This generation of Belgian players is incredible. It is so rare for a country of our size to have so many incredible players at the same time [Eden Hazard, Marouane Fellaini and Thomas Vermaelen all play for the current Belgium team]. We are all similar ages, we are all quite young. I am the oldest in the team at twenty-six. There’s great prospects. Any legacy of this team will be based on the success that the team achieves together, so that is the big pressure. We’ve proved that a small country can produce great youth players. We have benefited a lot from the proximity of big footballing countries. A lot of the players have done at least some of their formation in Holland and France and abroad in England. But the talent comes from Belgium.
We realised we had to be a different type of team than other national teams. We can not afford to go back to our countries and play the untouchable superstars. We have to show that we are committed. We accept the challenge that we have that responsibility on us to help people.
The political situation in Belgium at the moment is so tense. The right thing to do is stay away from it. But, hey, this is our country and it would be ridiculous for us to stand for anything other than unity [Belgium is split in half between the French-speaking Walloons and the Flemish, who want to break away to form a new country]. We focus on what we have together rather than what is different.
I have a very strong relationship with Congo [Kompany’s father was born in the Democratic Republic of Congo]. I’m not half-Belgian and half-Congolese. I’m 100 percent Belgian and 100 percent Congolese. To have these two cultural backgrounds is like a great wealth. I don’t do the charity work because I need to make myself feel good [Kompany is FIFA’s Congo ambassador for the SOS Children’s Villages charity]. It’s a priority in my life. It’s as much a priority as being a good footballer. Always has been. One enables me to do the other.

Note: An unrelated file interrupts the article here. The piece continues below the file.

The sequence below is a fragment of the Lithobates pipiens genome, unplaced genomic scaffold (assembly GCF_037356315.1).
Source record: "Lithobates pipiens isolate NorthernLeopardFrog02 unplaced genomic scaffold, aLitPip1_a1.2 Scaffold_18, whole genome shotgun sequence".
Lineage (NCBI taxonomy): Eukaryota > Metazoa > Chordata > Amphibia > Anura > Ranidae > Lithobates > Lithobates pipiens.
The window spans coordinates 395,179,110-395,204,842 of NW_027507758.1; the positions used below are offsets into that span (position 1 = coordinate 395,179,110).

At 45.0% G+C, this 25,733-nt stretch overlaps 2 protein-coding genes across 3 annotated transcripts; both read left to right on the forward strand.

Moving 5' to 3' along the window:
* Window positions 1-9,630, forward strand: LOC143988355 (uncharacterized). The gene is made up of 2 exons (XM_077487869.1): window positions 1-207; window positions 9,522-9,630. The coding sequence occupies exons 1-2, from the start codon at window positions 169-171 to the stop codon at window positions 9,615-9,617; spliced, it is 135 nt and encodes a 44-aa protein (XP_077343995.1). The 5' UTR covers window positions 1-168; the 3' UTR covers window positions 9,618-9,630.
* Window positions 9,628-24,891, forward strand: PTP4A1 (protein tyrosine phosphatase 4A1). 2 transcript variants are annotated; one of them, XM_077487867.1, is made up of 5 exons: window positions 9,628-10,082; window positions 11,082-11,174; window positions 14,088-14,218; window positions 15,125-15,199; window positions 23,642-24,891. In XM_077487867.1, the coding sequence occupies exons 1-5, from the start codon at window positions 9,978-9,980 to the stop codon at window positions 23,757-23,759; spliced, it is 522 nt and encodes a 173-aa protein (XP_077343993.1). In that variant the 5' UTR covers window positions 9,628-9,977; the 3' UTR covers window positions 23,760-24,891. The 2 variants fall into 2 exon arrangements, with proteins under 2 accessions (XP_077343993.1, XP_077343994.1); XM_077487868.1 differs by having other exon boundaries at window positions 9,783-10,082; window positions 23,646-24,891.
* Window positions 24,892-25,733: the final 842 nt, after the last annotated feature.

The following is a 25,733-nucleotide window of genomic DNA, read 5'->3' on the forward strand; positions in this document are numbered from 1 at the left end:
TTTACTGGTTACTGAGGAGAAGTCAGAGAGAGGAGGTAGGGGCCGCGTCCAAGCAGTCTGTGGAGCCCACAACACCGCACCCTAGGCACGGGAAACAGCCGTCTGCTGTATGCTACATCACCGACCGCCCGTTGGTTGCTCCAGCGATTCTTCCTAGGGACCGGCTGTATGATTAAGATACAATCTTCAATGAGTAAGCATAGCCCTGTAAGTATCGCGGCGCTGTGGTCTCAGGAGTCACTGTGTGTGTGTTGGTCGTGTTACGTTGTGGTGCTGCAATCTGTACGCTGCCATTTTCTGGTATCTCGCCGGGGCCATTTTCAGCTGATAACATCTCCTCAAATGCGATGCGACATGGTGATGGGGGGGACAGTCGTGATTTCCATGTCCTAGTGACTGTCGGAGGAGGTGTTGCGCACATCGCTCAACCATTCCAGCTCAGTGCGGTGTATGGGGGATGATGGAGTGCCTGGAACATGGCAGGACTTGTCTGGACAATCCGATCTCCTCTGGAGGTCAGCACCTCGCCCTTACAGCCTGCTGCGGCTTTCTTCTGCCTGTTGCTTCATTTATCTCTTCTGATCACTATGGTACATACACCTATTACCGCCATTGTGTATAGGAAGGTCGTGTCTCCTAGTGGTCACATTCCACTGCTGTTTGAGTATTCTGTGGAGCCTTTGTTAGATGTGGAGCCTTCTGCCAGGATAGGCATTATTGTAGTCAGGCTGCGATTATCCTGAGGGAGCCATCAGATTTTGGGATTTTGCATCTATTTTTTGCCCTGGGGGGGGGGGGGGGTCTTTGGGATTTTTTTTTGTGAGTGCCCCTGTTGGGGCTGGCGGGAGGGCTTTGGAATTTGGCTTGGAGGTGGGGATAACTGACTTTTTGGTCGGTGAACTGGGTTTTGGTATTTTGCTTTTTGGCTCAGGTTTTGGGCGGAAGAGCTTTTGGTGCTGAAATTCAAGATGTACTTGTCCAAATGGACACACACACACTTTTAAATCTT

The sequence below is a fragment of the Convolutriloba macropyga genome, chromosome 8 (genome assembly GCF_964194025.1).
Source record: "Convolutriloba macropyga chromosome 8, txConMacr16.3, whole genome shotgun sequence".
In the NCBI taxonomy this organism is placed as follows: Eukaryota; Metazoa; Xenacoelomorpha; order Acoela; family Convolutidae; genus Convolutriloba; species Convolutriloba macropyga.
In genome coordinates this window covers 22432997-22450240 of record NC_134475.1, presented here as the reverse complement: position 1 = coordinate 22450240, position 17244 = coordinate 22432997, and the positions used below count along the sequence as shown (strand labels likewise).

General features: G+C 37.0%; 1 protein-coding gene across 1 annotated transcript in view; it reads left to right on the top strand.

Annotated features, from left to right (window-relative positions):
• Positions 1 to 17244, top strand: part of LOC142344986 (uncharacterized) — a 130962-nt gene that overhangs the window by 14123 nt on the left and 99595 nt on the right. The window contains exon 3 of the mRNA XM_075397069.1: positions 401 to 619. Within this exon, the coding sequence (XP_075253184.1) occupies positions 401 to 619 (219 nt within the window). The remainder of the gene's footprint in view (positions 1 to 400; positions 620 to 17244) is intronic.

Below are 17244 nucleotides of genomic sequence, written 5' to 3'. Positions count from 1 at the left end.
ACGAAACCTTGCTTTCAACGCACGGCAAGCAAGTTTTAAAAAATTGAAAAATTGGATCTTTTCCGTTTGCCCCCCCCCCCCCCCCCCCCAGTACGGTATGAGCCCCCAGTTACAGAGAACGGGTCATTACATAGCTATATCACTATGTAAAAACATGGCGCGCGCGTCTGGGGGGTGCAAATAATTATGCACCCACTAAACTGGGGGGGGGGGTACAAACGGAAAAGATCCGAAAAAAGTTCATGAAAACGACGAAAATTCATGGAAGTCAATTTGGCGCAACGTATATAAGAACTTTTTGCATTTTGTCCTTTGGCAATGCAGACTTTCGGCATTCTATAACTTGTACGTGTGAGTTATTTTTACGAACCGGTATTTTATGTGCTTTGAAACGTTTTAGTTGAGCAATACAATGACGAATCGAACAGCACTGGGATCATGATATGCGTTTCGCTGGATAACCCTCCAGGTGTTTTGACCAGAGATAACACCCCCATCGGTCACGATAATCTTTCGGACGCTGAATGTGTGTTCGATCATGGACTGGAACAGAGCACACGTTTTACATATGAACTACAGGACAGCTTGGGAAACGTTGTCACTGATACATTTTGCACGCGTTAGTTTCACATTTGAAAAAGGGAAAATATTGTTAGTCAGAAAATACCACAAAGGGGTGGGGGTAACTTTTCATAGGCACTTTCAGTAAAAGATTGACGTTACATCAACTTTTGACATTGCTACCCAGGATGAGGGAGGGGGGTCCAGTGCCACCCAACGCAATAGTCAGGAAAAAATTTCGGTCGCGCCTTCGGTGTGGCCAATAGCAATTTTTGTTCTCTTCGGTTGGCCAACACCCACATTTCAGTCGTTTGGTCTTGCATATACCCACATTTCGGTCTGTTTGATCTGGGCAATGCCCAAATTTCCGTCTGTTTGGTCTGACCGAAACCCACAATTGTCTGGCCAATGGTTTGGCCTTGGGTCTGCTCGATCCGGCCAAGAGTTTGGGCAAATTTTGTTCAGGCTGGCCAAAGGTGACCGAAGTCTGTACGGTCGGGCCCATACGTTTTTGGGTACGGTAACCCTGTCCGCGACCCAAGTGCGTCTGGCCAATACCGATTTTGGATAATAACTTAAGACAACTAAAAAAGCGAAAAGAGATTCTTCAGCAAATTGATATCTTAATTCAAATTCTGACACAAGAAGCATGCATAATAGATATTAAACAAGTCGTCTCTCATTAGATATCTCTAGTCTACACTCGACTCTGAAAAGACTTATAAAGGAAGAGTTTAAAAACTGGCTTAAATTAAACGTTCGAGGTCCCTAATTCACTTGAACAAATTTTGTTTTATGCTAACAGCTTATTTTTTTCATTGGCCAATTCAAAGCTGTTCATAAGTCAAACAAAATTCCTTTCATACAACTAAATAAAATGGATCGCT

The one thing I remember most is winning the Premier League title. It was the last minute of the game [against QPR] when Sergio [Agüero] banged in that goal. It was probably, for any player or Manchester City supporter who was there to see it, the most incredible day of their lives. It was such a roller coaster of emotions, that season, that game.
I could never put a number on what that cup was worth.
I think sometimes our society thinks that the job [of a footballer] is a way to get material stuff.
When I was a ten-year-old boy, whenever I saw the future or dreamed about the future, I always saw myself lifting cups and playing in full stadiums. I can’t remember a single memory from my dreams that was about a car or a girl. It was never my motivation.
When I was a kid it was very common for us to be racially abused. But it’s more regulated in the first team than at grass-roots level. I don’t like to use the word “suffered” as I didn’t feel like the victim. I felt sorry for those portraying the acts of racism. I have seen it and it was revolting.
The great thing about England is that people do talk a lot about racism. If something happens it shocks the whole country and the whole country has an opinion. That is a sign that it’s not something that is accepted, so that is a great thing. The fact people talk about it shows that England is a lot more evolved than other places. But you can always improve.
The royal family of Abu Dhabi is genuinely very involved in what is going on at Manchester City. I guess the one thing that impressed me was the depth to which they decided to transform the club. It would have been very easy to come and buy the players and gain success that way. What I like about this is it goes the way I envision big projects. You go for the harder challenge, looking at the whole entire operation and to try and produce young, local players.
You’ll never be able to take away the fact people are only looking at the money side of things. But I look at something much deeper than that. Something that has a huge influence on the dynamic of the city and of the lives of young players.
It’s an incredible project and I’m proud to be part of it.
I don’t know yet what I’ll do after football. I doubt I’ll just be doing one thing. I like travel, so I’ll keep that in my life. What has given me balance in my life ever since I signed from Hamburg to Manchester City is all these other challenges that run parallel to my career and helped me to keep my focus on my job. [Kompany is studying part-time in Manchester for a master’s degree in business administration.] I would like that balance to stay in my life. The sky’s the limit. No restrictions.
I’m not scared of the end of my career. I know a lot of players who dread it. I’m not scared at all. I know exactly what my options will be. A very young career will begin once I’ve finished my old career in football.